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05 of 25

All Nippon Airways

Photo courtesy of All Nippon Airways

The Japanese carrier requires women within 15 to 28 days of their due date to fill out and carry a medical information form. Women within 14 days of their due date are required to have a medical form and travel with a doctor. The form must indicate there are no complications of pregnancy, that the passenger has no health problems preventing them from flying and the due date. It must be completed by a doctor and submitted no more than seven days prior to departure.

06 of 25

American Airlines

American Airlines Boeing 737-800
Courtesy of American Airlines

The Fort Worth-based carrier has different rules for international and domestic flights. If a due date is within four weeks of a flight, you must provide a doctor’s certificate stating that you’ve been recently examined and you’re fit to fly. For domestic flights under five hours, pregnant women won’t be permitted to travel within seven days (before and after) their delivery date. Those who need travel within this timeframe will need approval from a physician and help from a special assistance coordinator. The pregnant woman's physician will be required to fill out a passenger medical form before a flight. A special assistance coordinator will send the form directly to your physician.

Clearance from a special assistance coordinator is required for international travel or travel over water. Within four weeks of a due date also requires a physician's note stating that you’ve been examined within the past 48 hours and you’re fit to fly. And seven days before or after delivery also requires a passenger medical form to be completed by your physician.

07 of 25

British Airways

A British Airways Airbus A380 parked at a gate at Washington-Dulles International Airport.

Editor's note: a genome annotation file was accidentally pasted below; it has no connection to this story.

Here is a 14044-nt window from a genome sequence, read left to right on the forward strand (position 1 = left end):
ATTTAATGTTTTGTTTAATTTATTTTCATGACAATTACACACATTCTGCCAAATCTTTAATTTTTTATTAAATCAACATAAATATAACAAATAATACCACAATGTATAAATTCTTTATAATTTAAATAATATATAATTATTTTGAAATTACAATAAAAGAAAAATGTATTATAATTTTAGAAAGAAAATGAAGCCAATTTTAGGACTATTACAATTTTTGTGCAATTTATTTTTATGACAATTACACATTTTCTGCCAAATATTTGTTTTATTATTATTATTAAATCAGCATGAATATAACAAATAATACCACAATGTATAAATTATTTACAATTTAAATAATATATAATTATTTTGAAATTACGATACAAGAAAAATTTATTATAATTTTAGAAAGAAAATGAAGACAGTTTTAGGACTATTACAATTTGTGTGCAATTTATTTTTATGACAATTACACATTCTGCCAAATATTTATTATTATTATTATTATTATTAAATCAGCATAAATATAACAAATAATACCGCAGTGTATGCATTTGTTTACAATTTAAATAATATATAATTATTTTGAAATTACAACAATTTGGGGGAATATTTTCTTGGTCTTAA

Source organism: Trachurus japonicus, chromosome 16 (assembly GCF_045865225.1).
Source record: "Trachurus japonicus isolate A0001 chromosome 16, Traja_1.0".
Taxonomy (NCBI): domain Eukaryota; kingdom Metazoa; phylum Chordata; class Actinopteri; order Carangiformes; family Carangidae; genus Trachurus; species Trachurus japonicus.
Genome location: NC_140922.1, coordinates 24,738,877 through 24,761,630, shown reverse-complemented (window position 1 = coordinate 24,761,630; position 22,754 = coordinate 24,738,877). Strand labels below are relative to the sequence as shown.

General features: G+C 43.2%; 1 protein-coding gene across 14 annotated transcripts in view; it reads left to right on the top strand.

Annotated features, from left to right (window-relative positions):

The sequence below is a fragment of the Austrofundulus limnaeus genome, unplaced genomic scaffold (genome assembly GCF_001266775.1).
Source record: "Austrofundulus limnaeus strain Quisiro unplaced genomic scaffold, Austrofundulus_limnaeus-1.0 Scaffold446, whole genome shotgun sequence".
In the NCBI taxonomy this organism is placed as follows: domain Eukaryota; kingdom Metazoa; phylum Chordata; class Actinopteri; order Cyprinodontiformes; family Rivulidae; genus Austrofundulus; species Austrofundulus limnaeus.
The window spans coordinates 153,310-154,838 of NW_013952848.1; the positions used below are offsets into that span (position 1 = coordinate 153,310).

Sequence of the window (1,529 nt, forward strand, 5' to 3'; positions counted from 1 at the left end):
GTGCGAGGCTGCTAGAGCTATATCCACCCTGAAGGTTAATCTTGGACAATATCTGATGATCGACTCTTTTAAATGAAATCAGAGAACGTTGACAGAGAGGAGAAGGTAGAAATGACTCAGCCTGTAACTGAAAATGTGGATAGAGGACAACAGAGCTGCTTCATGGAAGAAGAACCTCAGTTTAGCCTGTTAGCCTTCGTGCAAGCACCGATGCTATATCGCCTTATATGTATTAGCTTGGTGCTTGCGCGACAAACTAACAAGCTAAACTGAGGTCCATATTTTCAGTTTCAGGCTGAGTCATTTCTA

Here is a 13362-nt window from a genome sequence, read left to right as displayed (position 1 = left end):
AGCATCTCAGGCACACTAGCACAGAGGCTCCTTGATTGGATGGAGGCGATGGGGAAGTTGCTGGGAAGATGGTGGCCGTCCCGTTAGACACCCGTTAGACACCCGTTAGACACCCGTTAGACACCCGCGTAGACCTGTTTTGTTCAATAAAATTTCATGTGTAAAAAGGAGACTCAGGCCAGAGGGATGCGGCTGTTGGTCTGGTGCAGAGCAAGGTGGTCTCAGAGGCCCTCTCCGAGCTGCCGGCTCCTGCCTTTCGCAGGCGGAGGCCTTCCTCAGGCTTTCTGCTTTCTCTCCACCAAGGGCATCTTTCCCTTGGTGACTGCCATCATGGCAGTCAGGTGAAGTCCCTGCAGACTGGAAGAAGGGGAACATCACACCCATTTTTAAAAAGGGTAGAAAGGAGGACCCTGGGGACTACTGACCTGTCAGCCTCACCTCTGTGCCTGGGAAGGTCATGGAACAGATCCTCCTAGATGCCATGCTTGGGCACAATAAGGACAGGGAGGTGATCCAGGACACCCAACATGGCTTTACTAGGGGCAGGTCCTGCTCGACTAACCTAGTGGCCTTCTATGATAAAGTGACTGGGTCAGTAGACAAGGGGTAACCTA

Photo by Benet J. Wilson

The U.K. carrier does not allow pregnant women to fly after the end of the 36th week if you are pregnant with one baby or the end of the 32nd week if you are pregnant with more than one baby. While it isn't mandated, British Airways recommends all expecting mothers carry a confirmation from a doctor or midwife, such as a letter or certificate, in addition to your pregnancy record. It should be written within seven days prior to travel and confirm your approximate due date, that you're fit to travel and that there are no complications with your pregnancy.

08 of 25

Cathay Pacific

 Hong Kong's flag carrier requires that women with pregnancies after 28 weeks carry a medical certificate, dated within 10 days of travel that states the following: 

  • single or multiple pregnancy
  • estimated week of pregnancy
  • expected due date 
  • certifying you are in good health and the pregnancy is progressing normally, without complications
  • that you are fit to travel

The airline accepts pregnant women with uncomplicated single pregnancies to travel up to 36 weeks and uncomplicated multiple pregnancies up to 32 weeks.

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09 of 25

Delta Air Lines

Delta air
Photo by Benet J. Wilson

The Atlanta-based carrier does not impose restrictions on flying for pregnant women, so a medical certificate is not required to travel. But the airline will not waive ticket change fees and penalties for pregnancy. The airline recommends that those flying after their eight month should check with their doctor to be sure travel is not restricted.

10 of 25


Courtesy of EasyJet

The U.K.-based airline has no restrictions for pregnant passengers traveling up to the end of the 35th week of single pregnancies and the end of the 32nd week for multiple pregnancies.

11 of 25


Photo courtesy of Emirates Airways

Pregnant women can travel up to their 29th week without a medical certificate. After that, they require a certificate or letter signed by a qualified doctor or midwife that states whether the pregnancy is single or multiple, is progressing without complications, includes an estimated due date, that you are in good health and there's no known reason to prevent you from flying. Pregnant passengers are not allowed to fly after the 32nd week of a multiple pregnancy, and after the 36th week of a single pregnancy.

12 of 25


Photo courtesy of Etihad